Incinerator owner: Lee County . (Population approx 350,000)
Operator: Ogden Martin Systems of Lee, Inc.
Tons per day: 1,200. (Originally 1,800).
Cost: $250 million. (Have already bonded $202 million.)
Pollution Controls: Carbon Injection, Baghouse, Dry Scrubbers, de-NOX, Consultants for County: Camp Dresser McKee (Fired for bad advice. See below.)
Bonds: SMITH BARNEY
Counsel for Bonds: WINSTON STRAWN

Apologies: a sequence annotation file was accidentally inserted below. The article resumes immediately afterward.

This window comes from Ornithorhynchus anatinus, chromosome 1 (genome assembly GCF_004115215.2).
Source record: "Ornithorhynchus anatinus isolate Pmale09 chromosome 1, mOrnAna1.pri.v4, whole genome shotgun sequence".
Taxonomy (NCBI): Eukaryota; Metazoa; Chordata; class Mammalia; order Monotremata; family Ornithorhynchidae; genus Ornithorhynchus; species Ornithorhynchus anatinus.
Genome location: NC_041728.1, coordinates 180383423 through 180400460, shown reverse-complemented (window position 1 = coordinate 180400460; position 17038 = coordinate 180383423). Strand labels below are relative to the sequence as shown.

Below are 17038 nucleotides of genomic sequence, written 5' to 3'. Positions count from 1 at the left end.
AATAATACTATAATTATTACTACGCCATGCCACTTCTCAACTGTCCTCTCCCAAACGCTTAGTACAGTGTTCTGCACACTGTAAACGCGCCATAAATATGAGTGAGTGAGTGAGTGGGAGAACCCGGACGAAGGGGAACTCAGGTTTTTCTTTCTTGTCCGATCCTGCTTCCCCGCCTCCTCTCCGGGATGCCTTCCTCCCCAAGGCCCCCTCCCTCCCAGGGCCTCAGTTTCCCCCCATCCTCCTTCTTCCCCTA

Residents say Ogden Martin had been in their county for two years before they learned of the incinerator proposal. The public found out about Ogden Martins proposal to build an 1,800 tpd incinerator in August 1990 just before the County was about to sign a contract with Ogden. The residents lost no time in coming up to speed. They campaigned hard to get two anti-incinerator County Commissioners elected in the November 1990 election. The citizens thought they won! After the 1990 election the County Commissioners were 3 to 2 against the incinerator. Thats when Ogden Martin went into overdrive. Ogden Martin initiated a grass-roots campaign to sell their message. They took out full page ads, they initiated a telephone campaign to tell people about the countys impending landfill crisis, and how, if the incinerator wasnt built, economic catastrophe would befall Lee County taxpayers. In January 1991 Ogden Martin threatened lawsuits for a breach of contract when the County Commissioners were ready to dump the incinerator. By the middle of January 1991, the County Commissioners changed their mind and voted 4-1 for a downsized 1,200 tpd incinerator. Since January 1991 the citizens have done everything possible to stop the proposal. Events catapulted. In April 1991, the county invested $50,000 in a 2-day symposium of independent experts to discuss the incinerator. The experts included some the incinerator industrys best friends and advocates, such as Paul Chrostowski, J.Winston Porter, R.W. Beck & Assoc. The star of the symposium was Dr. Vernon Houk, the man accused by a U.S. Congressional Committee of botching the Center for Disease Controls Agent Orange study. Houk told everyone that they had nothing to fear from dioxin or mercury [see Waste Not 61 & 150.] In September of 1991 the U.S. Fish and Wildlife service invoked Section 7, stating that any amount of mercury emissions in the state of Florida would be especially detrimental to the Everglades panther and bald eagle, and to other endangered species. In July 1992, Ogden Martin, EPA and the U.S. Fish & Wildlife secretly met in Atlanta, Georgia. The result of the meeting was that the U.S. Fish & Wildlife changed their minds on the mercury issue. Two federal agencies attended these meetings, and according to Nancy Gross there were no minutes taken to inform the residents what happened. What they did find out was that a report was given to Lee County which stated that Ogden Martin met the requirements to build the incinerator. Ogden Martin has donated money to many groups in Lee County and to the local Nature Center. Ogden Martins lead men in Lee County are Scott Treschler and Scott Mackin. They see a lot of Jeffrey Hahn. Fort Myers is less than 10 miles from the Everglades. Camp, Dresser Mc Kee (CDM) were the Countys consultants. They were fired because of the bad advice they gave the county on the siting of the ash landfill. CDM were apparently paid enormous sums of money for advising Lee County to site a landfill in an area that was 7,000 feet away from an airport. The FAAs rules are that no landfill can be sited within 10,000 feet of an airport. On April 6, 1992, to protest the permitting of the Ogdens incinerator in Lee County, and to protest the outrageous mercury-contamination resulting from Floridas massive incinerators, eleven people (known as the Everglades 11), were arrested for handcuffing themselves to the gates of Wheelabrators Broward South incinerator for five hours. [The Everglades 11, all grass-roots activists are: Catherine Black, Bob Brounley, Catherine Dee,Nancy Gross, Eric Hiller, Brian Hunt, Charles Ness, Ronald Palamara, Laurie Shiver, Terry Walker and Mary Woodhouse.] They were arrested for trespassing and went before a Broward County Judge in June 1992. The judge sealed their records and gave them 9 hours of community service, to serve the environment! FOR MORE INFORMATION CONTACT: Nancy Gross at 813-947-2541; Bobbi Heinrich at 813-728-3049; Ken Case at 813-997-4737.